One hour in, I was bored. Three hours later, I was starting to see the light. Five hours is the sweet spot, though. Hang on until then, and you'll be pretty much hooked. Rainbow Moon is that sort of role-playing game - and I guess that's a bit of a mixed blessing.
Even for a throwback to the glory days of the Japanese RPG, Rainbow Moon - which is actually made by a German team, Söldner-X developer SideQuest Studios - takes an awfully long time to get its act together. There's a forgettable fantasy opener to doze through, telling a standard RPG story about mystical portals and a hero who's been thrown into an unfamiliar world. Then there's a starter island that's pretty in a colourful, chunky sort of way, but surprisingly fiddly to actually navigate.
Worst of all, there's the combat system; it eventually turns out to be the star of the show, but it's introduced at a glacial pace. You'll be playing for 20 minutes before you get any sub-turns to strategise with and 90 minutes before you're having any real fun at all. (I appreciate that 90 minutes isn't actually that glacial considering this is a 50-hour game, but I've had a lot of sugar over the last decade, and I'm not as patient as I used to be.)
The undue delicacy with which battling initially unfolds is weird, really, as this is hardly the most challenging design to wrap your head around. Turn-based and set on little instanced grids, it's lightly tactical, but it rarely brushes against the complexities offered by a genuine strategy-RPG. Placement is important, but you have a powerful defence move for when things go wrong, and along with a standard attack - ranged or melee, depending on the make-up of the party you're using and the weapons they're holding - you're mainly left to juggle a growing slate of specials, most of which do elaborate damage in different spatial formations while letting off colourful puffs of particles.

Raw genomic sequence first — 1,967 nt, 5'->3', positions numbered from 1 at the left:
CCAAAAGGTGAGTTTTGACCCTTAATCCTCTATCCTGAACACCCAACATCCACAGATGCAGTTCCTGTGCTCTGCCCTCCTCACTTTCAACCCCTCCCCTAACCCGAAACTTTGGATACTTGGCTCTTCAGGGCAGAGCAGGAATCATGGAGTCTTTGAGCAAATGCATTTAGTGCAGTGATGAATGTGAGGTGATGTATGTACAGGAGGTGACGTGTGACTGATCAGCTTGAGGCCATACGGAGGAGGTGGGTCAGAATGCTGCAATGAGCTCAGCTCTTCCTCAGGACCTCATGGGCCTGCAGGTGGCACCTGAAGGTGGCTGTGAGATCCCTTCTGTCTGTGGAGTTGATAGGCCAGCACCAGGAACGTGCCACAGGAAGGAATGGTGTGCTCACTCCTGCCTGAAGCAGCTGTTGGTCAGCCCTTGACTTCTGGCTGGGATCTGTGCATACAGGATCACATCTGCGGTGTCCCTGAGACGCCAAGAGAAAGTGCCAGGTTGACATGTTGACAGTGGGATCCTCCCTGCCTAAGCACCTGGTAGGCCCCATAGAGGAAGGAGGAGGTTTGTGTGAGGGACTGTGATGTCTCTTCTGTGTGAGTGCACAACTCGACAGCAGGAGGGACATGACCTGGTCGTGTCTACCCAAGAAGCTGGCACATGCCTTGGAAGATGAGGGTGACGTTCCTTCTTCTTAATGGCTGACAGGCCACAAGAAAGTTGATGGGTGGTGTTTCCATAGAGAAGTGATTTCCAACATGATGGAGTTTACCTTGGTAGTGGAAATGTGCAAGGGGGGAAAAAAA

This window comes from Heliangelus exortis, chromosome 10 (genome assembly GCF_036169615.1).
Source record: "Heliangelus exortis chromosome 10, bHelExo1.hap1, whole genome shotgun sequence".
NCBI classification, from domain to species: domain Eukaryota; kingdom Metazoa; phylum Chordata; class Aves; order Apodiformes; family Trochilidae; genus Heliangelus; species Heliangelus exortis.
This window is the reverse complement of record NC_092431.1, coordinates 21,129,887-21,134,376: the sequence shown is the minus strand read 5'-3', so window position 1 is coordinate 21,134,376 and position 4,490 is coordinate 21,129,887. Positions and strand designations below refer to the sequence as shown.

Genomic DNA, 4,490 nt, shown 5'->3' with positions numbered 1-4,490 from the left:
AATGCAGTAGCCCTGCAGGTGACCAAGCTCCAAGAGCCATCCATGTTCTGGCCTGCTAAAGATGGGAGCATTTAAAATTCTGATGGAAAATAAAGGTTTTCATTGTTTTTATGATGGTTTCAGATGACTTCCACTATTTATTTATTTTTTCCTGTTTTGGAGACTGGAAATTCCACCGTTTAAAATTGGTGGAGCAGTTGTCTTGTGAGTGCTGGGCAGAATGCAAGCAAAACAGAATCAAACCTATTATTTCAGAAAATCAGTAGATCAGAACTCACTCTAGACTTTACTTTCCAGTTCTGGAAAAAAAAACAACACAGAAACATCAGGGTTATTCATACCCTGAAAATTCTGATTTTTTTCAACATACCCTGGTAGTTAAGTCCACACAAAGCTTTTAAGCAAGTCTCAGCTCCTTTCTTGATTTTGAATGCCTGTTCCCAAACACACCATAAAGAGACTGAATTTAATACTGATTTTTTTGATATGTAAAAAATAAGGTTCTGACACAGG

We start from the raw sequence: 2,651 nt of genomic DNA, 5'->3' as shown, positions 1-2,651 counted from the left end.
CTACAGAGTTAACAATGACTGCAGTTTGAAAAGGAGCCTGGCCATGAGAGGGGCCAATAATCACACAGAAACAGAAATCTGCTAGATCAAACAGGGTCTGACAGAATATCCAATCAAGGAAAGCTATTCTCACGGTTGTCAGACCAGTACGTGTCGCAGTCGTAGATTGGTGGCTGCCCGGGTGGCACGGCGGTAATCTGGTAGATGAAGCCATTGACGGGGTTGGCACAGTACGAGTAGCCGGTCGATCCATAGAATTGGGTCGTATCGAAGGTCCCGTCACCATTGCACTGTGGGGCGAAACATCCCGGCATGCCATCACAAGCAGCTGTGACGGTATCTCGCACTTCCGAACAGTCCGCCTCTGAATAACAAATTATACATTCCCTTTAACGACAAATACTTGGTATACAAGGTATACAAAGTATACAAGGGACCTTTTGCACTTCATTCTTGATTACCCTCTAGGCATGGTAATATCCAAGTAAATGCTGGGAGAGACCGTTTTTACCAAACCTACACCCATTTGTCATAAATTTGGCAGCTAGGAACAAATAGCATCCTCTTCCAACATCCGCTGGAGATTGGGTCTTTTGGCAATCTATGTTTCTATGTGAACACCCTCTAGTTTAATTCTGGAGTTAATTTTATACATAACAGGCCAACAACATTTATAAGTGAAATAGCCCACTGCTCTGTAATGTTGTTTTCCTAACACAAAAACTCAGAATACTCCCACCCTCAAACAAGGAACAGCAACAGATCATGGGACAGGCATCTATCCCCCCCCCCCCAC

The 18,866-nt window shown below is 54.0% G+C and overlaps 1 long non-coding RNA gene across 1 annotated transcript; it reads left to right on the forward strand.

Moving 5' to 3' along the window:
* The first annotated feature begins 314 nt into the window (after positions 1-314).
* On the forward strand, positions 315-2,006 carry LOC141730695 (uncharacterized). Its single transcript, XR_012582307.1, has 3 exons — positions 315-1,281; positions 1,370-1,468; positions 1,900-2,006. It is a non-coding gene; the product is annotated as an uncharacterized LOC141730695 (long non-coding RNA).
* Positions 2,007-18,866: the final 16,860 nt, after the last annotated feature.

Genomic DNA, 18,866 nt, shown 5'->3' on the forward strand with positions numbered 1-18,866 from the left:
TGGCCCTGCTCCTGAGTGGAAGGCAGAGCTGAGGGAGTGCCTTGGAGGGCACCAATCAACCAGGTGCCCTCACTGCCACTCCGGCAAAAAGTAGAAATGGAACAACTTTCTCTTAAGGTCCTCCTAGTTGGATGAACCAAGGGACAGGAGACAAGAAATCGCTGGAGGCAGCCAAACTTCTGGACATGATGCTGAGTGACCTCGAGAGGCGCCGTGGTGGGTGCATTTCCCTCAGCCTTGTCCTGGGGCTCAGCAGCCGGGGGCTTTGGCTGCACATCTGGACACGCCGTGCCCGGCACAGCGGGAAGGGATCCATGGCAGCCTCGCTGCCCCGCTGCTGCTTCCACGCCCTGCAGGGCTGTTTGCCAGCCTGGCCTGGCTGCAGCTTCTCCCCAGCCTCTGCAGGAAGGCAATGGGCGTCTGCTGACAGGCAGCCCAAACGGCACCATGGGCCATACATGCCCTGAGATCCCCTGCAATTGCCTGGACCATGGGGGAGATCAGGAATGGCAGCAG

Enemies tend to attack en masse, and bosses are often damage sponges, but the designs offer plenty of variety, and the AI is filled with exploitable quirks. Best of all, impact is delivered with a real crunch, and by the time you've been playing for an evening or two there are wonderfully large numbers coming off most of the beasties you're smacking around. BAM.
It's grindy - perhaps excessively so - but that's practically a part of the old-school appeal as you harvest weaker enemies from the game's over-worlds before using the coins you collect to improve your equipment and any pearls you're dealt to boost your stats. The stat stuff is really nice, actually: your characters come with the standard attributes, but you can tinker with each element individually, so every few minutes you're headed back to the nice menu man in the local village to spend - and to grow. (Sadly, you'll also have to constantly monitor an incredibly needy food gauge for each character, too - an additional layer of mechanical fiddliness that the game really doesn't require.)
There are dungeons, many of them with puzzly gimmicks, and they tend to be the places where the difficulty level moves up a notch. There are side quests, too, and they pad out an adventure that's already longer than that of most downloadable offerings. It's a huge game, in other words, and it's tough enough to ensure that you'll move through it fairly carefully. Throw in a scrappy kind of handicraft charm, ignore a selection of little annoyances, and Rainbow Moon becomes a bit of a blast.